Can't See the Forest for the Buildings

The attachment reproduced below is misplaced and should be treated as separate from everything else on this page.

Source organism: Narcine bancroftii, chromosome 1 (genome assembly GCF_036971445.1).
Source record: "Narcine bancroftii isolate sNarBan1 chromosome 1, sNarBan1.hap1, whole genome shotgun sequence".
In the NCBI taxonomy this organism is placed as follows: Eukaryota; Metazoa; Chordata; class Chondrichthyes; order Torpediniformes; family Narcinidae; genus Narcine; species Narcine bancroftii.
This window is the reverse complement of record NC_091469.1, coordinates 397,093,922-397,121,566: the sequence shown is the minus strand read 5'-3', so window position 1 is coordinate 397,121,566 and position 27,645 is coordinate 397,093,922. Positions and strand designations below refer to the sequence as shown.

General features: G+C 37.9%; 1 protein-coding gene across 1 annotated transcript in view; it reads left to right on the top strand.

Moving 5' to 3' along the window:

Many urban areas across the U.S. have lost about one-third of their trees in the last 25 years, in large part because of suburban sprawl and development, according to a survey by American Forests, a conservation group. Seattle is a prime example of this trend, the group noted as it convened in the city for a conference this week. In 1972, 10 percent of Seattle land was heavily treed; by 1996, the number had fallen to 5 percent. The city is working to re-green its land: Mayor Paul Schell has called for planting 20,000 trees by Earth Day 2000 and King County, where Seattle in located, is expected to announce today a public-private initiative to plant 200,000 trees in the area.